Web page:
Xavier Dolan “killed” his mother in J’ai tué ma mère, his directorial debut from 2009. It premiered at the Cannes Film Festival to an eight-minute standing ovation, and won three awards from the Director’s Fortnight program. Now he is back with his fifth feature film, Mommy, to once again take a look at the complexities of a mother and son relationship.
Bergen International Film Festival 2014
In J’ai tué ma mère, one could argue the looking glass was teenage uncertainty and adolescent anger. A portrait of a young self-proclaimed outcast, whose relationship to his working class single mother, was extremely dysfunctional. With Mommy, the young auteur director has grown and matured himself – and while there was no judgement of either party in J’ai tué ma mère, it becomes clear to us very early on that this is a celebration, an ode and a respectful love-letter to the single mothers of modern society.
It feels like Dolan has completed a circle. A movie were he has gone back to his roots to incorporate everything he learned and experimented with since the very first screening of his very first movie. He has a unique sense of knowledge and respect towards this type of character driven sentimentality; in the same way Martin Scorsese has mastered the mobsters, and Sofia Coppola has mastered the seemingly vain, but inherently complex, adolescent rich-kids, or even David Lynch’s nightmare-fuelled characters from Eraserhead to Mulholland Drive.
In a fictional near-future, a new law has been passed which makes it legal for parents to institutionalise their children for any sort of behavioural issues. This leads us to a Quebecois neighbourhood where we meet Diane “Die” Després (Anne Dorval), a single mother who gets her life turned upside down, when her troubled son, Steve (Antoine Olivier Pilon), is expelled from a teenage care facility.
Steve moves back home to his mother, and while both of them express certain behavioural issues, the bond between them seems to be unbreakable – although on dangerous and unsteady ground. They share an immeasurable love for one another, but Steve’s anger issues becomes a fuse bomb – ready to go of at any second – and Die’s own personality seems light it on fire. In to the mix comes, Kyla (Suzanne Clément), a reclusive stuttering neighbour who inexplicably gets drawn into this strange duet of a family, and ends up being a tremendously important part of their lives.
Extraordinarily played, Mommy becomes a study of character. Suzanne Clément – a Dolan regular at this point – delivers her lines with such a ferocious precision that one could be excused to believe Clément suffers from the same affliction as her character. She breathes life in to Kyla, with an affectionate soft-spoken touch in some scenes, and a hard hitting intensity in others.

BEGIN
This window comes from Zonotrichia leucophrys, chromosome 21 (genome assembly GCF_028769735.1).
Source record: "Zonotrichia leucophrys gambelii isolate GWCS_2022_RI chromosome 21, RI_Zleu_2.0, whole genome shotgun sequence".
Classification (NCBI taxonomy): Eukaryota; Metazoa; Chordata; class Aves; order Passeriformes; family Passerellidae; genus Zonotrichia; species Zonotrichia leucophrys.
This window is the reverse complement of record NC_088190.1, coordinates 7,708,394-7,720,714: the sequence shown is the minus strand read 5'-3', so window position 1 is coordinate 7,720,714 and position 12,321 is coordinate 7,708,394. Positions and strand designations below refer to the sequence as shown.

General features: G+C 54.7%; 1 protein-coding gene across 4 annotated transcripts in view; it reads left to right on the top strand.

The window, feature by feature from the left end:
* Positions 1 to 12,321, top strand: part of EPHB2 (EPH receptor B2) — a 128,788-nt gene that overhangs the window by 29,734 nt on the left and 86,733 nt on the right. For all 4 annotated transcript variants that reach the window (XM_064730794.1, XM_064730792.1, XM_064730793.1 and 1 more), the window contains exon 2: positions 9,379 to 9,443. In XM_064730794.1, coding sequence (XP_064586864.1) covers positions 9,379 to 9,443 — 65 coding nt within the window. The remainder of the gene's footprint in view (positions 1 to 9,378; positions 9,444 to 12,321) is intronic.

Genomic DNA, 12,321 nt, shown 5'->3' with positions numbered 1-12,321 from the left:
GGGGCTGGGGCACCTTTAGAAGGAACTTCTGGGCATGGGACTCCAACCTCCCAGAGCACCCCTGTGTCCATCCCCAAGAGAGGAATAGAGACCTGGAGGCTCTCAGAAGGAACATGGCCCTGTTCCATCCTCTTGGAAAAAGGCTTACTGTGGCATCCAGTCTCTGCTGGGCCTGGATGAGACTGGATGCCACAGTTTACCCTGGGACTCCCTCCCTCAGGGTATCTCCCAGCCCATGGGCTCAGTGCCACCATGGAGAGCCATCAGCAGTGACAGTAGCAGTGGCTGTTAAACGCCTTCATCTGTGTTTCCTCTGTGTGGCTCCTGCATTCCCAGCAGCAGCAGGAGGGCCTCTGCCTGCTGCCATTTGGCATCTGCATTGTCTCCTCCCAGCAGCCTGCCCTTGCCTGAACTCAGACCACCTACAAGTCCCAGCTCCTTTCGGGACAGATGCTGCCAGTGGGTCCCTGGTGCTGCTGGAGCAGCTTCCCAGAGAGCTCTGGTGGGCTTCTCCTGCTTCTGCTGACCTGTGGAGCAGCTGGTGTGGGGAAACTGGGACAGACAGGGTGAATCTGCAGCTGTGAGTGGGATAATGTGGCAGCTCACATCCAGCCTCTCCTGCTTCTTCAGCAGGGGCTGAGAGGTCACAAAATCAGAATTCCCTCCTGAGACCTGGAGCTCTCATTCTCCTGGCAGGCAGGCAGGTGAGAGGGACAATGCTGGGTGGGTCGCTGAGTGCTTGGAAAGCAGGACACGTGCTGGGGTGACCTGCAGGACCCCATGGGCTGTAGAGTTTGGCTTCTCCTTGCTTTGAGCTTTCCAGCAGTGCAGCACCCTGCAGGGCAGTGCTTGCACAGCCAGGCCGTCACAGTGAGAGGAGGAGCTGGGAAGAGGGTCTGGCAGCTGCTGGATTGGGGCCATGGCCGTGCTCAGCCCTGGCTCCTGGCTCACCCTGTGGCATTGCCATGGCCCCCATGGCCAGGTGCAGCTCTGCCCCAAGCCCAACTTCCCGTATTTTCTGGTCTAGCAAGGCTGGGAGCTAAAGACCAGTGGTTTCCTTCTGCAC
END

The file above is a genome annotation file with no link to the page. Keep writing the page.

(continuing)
Not to be outdone, Anne Dorval, plays her part as the titular mother to perfection. As she did for the mother in J’ai tué ma mère, Dorval extrudes a unconventional power to disappear in to the people she portray. Die is so far gone from Dorval as one can possibly imagine, but when asked to, they become one and the same to form something astonishing.
Dolan’s casting decision for the son, Steve, is however the crux of the movie. Antoine Olivier Pilon worked with Dolan on the music video for Indochine’s College Boy, where Pilon was literally crucified by his fellow students in one of the strongest wake up calls I’ve seen in recent years. In Mommy, Pilon uses his innocent, adolescent and radiant blond looks to draw us in. In our mind he becomes a misunderstood, beautiful young boy with anger issues, but as these issues draw ever nearer to something deeper and darker, the movie really begins to shine. Because as he grabs his mother by the throat, it feels mystifying that we can still feel his passionate and deep rooted love towards her.
Antoine Olivier Pilon is however not the only thing Dolan took with him from the College Boy music video, but also the unusual aspect ratio. Mommy is shot with a 1:1 aspect ratio – a perfect square – and Dolan uses this to capture every scene with a delicate hand, making sure every picture on screen is beautiful in and of itself. To shoot a movie with an unusual aspect ratio doesn’t necessarily equal good filmmaking however – look at the chapter titled “Mrs H” in Lars von Triers, Nymphomaniac. Or any other scene in that film were the aspect ratio switches back and forth. While one could argue von Trier tried to create a feeling of claustrophobia, the way he shot these scenes suggest otherwise. Dolan masters it. He does create a feeling of claustrophobia, and a scene mid-way through the movie – where Oasis’ Wonderwall is playing – cements this aesthetic decision as one of the best of his career.
Mommy becomes a Dolan-extraordinaire. An amalgamation of his best work so far; the sentimentality of J’ai tué ma mère and Les amours imaginaires. The character development and cinematic language from Laurence Anyways and Tom à la ferme, and the aesthetics of his College Boy music video. It all accumulates here, in Mommy, to become the strongest cinematic experiences I’ve had in years, and without a doubt Dolans absolute, non-negotiable, masterpiece.